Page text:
The female Culex mosquito, which feeds on the blood of infected birds, acts as a vector of incidental disease transmission to many other species, including horses, dogs, cats and humans.  Humans, like many other non-bird species are not part of the transmission cycle Although levels of viremia are typically too low to permit human to human transmission, there have been reports of transmission via blood transfusion and organ transplantation.   The incubation period is 2-14 days.  Commonly the virus results in rapid onset of a high grade fever (>39 degrees centigrade), headache, myalgias and gastrointestinal symptoms.  The symptoms are usually self-limited and resolve in less that one week.  Although most WNV cases are asymptomatic, it can result in meningoencephalitis in approximately 30-50% of symptomatic cases, with associated proximal muscle weakness, movement disorders, paralysis, respiratory failure, mental status changes, coma or death.

Khairallah et al reported a series of 29 consecutive patients with WNV with ocular involvment.  Ocular manifestations of the disease typically included ovoid multifocal chorioretinal lesions 100-1500 µm in size, which can be scattered throughout the periphery or grouped in linear arrays.  Active chorioretinal lesions were circular, deep, and creamy in appearance. They demonstrated early hypofluoresence and late staining on fluorescein angiography.  Inactive lesions were partially atrophic, partially pigmented, with central hypofluoresence and peripheral hyperfluoresence.  Lesions were more prominent in the mid-periphery but were present in the posterior pole in 66% of eyes.  In a series of 14 eyes (7 patients), Chan et al reported retinal vasculitis in 29%, with occlusive vasculitis in 14%.  Similarly, a case series published by Garg et al reported occlusive vasculitis in 22%.  Other ocular manifestations include anterior uveitis (early finding), uveitis without chorioretinitis, retinal hemorrhage and optic neuropathy. Several case series have demonstrated a high incidence of concomitant diabetes mellitus.  Central vision was usually preserved.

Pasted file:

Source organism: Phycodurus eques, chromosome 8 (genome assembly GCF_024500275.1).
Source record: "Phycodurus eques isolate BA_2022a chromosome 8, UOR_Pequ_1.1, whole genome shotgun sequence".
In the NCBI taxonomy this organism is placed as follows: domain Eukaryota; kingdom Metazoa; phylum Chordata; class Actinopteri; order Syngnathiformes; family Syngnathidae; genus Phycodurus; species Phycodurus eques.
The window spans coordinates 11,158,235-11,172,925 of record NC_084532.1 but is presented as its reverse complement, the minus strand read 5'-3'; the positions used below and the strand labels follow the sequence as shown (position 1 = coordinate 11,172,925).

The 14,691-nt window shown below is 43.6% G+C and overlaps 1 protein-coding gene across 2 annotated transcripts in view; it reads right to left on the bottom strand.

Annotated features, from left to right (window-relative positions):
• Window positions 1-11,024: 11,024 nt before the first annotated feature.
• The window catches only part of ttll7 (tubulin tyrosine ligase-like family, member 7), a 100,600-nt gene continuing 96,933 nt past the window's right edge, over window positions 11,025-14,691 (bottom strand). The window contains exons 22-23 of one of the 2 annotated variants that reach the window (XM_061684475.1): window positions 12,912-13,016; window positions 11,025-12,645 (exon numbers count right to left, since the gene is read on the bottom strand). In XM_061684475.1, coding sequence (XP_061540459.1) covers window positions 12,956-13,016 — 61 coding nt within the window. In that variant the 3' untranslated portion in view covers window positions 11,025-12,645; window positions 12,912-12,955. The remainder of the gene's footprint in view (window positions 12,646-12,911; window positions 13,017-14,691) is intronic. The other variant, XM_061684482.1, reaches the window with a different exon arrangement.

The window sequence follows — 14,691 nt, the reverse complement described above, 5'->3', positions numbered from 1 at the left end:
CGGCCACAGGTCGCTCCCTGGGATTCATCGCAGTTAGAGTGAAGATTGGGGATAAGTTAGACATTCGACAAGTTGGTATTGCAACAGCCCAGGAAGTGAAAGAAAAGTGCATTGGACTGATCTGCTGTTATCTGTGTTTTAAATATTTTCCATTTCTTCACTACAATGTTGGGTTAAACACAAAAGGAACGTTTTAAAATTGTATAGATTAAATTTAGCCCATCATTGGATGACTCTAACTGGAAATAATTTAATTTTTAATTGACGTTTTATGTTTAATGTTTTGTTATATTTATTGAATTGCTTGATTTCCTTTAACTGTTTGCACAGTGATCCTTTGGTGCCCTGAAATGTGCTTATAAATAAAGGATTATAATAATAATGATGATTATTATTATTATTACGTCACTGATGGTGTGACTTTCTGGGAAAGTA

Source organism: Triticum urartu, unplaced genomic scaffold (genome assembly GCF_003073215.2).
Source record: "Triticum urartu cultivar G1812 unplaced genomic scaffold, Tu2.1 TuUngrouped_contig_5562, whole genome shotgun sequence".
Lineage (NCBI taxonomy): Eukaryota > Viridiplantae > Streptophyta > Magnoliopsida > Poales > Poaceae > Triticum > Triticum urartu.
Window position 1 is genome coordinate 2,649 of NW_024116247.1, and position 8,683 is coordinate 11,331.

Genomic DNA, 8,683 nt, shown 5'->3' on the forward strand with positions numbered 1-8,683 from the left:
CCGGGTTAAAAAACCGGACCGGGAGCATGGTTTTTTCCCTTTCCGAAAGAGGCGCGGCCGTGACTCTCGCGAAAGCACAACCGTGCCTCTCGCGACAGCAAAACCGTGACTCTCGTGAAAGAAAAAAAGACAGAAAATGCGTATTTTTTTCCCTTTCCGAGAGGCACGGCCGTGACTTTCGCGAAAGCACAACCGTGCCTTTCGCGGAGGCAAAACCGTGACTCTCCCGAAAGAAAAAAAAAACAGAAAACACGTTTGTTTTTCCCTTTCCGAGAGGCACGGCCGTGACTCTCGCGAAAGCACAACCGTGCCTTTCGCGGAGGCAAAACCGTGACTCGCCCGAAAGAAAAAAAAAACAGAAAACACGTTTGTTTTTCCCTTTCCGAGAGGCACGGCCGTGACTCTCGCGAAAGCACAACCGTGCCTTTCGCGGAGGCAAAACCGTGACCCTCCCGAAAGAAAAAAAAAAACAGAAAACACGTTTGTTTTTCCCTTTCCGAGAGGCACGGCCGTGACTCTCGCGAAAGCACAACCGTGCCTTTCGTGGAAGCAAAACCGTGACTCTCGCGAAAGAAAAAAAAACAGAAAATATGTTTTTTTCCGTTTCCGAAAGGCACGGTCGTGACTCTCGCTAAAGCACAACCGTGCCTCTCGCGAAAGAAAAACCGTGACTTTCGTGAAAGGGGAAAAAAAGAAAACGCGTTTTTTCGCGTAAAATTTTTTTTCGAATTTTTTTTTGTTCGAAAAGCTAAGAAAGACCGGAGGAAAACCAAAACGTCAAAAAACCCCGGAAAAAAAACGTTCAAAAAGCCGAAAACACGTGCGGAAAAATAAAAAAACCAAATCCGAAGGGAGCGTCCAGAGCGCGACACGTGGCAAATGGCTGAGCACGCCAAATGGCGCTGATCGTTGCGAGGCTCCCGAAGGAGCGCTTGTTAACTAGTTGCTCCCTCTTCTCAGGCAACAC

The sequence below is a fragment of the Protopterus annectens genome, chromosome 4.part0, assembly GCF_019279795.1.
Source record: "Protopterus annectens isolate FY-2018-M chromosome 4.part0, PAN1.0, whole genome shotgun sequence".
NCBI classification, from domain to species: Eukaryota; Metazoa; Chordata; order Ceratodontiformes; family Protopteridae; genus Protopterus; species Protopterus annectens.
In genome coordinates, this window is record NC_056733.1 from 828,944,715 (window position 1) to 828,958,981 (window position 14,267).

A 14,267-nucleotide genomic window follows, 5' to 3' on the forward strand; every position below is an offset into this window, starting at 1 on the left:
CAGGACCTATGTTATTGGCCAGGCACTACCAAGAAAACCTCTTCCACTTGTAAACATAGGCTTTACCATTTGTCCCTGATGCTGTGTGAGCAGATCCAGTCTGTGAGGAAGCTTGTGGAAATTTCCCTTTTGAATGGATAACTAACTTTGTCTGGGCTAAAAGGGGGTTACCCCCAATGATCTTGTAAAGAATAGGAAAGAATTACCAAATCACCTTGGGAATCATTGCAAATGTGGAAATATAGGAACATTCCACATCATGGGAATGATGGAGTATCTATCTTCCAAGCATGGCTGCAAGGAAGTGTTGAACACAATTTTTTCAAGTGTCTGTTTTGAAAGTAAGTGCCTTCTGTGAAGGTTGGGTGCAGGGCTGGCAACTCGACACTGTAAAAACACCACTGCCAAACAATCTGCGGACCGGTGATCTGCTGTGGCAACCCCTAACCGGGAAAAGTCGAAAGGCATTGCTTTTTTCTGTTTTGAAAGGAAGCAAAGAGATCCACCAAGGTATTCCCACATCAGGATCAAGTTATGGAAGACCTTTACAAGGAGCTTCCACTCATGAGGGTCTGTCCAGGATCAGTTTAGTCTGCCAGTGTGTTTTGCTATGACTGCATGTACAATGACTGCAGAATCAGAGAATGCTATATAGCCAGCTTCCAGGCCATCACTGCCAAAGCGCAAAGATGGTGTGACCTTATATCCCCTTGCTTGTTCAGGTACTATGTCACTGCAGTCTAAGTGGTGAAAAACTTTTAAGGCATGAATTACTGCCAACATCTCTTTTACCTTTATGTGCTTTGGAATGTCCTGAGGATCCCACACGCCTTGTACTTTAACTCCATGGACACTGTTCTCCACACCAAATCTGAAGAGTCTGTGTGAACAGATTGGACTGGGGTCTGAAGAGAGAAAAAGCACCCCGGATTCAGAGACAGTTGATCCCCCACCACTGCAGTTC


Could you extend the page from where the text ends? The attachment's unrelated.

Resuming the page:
Diagnosis is accomplished by serologic testing of blood serum or cerebrospinal fluid for WNV IgM and IgG.  Cerebrospinal fluid studies typically show pleocytosis, neutrophilia, elevated protein level, reference glucose and lactic acid levels and no erythrocytes.  Seroconversion may take up to 8 days after the onset of symptoms and lab tests should be repeated 2-3 weeks later.   Cross-reactivity with other flaviviruses is also common. Treatment is mainly supportive.

Take Home Points

  • West Nile virus is a potential cause of bilateral multifocal chorioretinitis and vasculitis.
  • The disease is usually self-limited but can result in meningoencephalitis and death.
  • West Nile virus is transmitted by infected mosquitoes, and appropriate precautions should be made for people living in endemic areas.